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Zynga copies competitors’ games, says Zynga VP

Christopher Mims

“Zynga is often accused of copying games, which is mostly true,” Zynga VP Dan Porter said Wednesday night at a panel discussion in New York hosted by menswear startup Frank & Oak. But, he added, “what Zynga is really good at is managing a game as a live service.” Zynga is one of the world’s largest makers of casual games, but the company’s fortunes—and stock price—have taken a beating since its IPO in December 2011.

In the past, Zynga has been sued by competitor Electronic Arts for copying one of its games, but that suit was recently settled. The fact that Zynga’s games look suspiciously like those of its competitors is hardly news, but it is perhaps unusual to hear those words come out of the mouth of one of the company’s vice presidents. Dan Porter isn’t quite a company insider, having come to Zynga after it acquired for $200 million the game company he led, OMGPOP.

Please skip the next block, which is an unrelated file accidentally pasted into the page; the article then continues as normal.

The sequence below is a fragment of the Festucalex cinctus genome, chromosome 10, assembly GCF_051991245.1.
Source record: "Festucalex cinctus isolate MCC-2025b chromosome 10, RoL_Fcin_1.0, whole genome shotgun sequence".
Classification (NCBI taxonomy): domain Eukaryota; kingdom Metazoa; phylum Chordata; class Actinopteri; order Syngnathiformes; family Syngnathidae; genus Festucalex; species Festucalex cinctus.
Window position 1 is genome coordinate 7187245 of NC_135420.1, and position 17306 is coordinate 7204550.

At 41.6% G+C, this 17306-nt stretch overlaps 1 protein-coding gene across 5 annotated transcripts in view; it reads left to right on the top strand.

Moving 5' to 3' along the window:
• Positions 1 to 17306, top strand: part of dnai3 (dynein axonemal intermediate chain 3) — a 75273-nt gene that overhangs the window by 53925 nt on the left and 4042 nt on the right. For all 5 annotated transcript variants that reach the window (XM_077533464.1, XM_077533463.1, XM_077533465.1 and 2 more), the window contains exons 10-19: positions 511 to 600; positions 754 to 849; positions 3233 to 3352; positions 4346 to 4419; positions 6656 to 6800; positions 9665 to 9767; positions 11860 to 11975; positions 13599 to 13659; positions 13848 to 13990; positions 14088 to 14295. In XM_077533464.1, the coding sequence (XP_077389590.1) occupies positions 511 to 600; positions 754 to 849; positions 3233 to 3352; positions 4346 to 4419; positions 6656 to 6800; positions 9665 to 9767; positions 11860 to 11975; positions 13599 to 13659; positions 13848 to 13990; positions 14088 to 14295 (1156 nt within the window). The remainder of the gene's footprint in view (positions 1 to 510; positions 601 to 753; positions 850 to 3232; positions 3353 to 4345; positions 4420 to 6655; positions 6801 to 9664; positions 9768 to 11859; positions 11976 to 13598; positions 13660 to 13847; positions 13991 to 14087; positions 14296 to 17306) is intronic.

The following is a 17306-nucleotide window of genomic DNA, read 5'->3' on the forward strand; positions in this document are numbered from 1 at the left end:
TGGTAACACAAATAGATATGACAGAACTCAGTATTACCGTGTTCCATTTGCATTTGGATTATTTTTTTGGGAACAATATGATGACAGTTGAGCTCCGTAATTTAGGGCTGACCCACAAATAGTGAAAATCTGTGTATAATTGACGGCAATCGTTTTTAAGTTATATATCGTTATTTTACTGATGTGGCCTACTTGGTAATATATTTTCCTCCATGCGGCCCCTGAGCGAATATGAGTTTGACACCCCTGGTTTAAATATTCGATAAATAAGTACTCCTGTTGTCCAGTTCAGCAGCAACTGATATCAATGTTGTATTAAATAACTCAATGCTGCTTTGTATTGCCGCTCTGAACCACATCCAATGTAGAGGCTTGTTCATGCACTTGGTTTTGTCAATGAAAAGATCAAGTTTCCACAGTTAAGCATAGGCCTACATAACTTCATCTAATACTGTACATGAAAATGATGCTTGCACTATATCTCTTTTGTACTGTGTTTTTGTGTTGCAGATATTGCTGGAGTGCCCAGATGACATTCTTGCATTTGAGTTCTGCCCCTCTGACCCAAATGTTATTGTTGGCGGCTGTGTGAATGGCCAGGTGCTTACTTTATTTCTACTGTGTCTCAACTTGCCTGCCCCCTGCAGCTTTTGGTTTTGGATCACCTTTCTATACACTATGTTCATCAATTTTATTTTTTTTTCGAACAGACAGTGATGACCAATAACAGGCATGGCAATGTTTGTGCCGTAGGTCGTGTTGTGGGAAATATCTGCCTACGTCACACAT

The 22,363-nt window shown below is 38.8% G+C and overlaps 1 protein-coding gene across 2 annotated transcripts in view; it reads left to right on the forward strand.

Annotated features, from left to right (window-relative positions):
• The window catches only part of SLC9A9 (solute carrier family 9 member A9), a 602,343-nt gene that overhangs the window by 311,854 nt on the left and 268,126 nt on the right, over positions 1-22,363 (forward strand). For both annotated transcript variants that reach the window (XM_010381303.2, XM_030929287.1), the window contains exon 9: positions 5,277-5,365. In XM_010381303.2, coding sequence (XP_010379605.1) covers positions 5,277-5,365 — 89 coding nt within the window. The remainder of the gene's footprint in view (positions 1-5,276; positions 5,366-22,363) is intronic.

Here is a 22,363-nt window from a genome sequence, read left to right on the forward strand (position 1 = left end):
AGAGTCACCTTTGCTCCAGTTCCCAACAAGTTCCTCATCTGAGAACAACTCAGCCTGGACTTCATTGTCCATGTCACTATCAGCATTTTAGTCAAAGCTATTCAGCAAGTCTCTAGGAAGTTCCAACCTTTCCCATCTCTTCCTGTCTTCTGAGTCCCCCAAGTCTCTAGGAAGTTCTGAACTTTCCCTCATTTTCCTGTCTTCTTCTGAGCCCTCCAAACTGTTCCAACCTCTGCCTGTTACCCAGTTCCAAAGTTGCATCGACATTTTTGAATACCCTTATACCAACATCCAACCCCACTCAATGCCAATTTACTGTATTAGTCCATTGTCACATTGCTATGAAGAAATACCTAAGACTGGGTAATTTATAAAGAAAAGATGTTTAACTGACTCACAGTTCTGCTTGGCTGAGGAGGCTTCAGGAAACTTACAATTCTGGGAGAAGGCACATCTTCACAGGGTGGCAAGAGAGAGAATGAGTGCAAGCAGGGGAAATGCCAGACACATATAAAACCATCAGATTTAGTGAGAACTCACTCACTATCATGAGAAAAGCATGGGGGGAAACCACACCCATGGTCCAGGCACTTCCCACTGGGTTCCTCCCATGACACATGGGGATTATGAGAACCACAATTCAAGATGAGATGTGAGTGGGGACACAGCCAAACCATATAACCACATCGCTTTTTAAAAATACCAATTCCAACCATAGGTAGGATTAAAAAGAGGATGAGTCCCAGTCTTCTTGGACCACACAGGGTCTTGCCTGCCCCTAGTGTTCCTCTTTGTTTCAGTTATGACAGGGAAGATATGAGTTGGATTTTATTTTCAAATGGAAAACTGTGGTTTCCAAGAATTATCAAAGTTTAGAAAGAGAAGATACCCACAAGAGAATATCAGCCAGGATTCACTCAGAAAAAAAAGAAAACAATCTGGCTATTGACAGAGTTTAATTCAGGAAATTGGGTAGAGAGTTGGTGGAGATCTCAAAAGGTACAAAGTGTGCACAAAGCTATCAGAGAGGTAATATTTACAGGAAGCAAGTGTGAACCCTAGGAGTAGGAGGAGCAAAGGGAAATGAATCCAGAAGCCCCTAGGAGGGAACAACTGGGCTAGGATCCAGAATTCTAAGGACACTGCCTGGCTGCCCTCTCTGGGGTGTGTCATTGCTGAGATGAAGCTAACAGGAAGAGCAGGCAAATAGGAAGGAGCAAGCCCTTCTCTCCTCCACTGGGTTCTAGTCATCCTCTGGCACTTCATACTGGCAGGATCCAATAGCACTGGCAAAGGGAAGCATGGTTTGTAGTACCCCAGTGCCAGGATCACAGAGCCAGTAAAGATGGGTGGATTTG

Porter explained that for modern game companies to survive, a good idea is not enough. They must use analytics and user feedback to constantly tweak games and provide new material to keep users coming back, two things at which Zynga excels.

Porter also pointed out that social media like Twitter are essentially casual games. “Twitter is ultimately like a huge game,” he said. “All of [Twitter] is a game that you don’t think is a game, but it is. It sucks to tweet something and not get it retweeted.”

One of the keys to the success to a successful game, he noted, is a certain amount of freedom. “When you try to over-articulate what the game is to people, they rebel,” he said.

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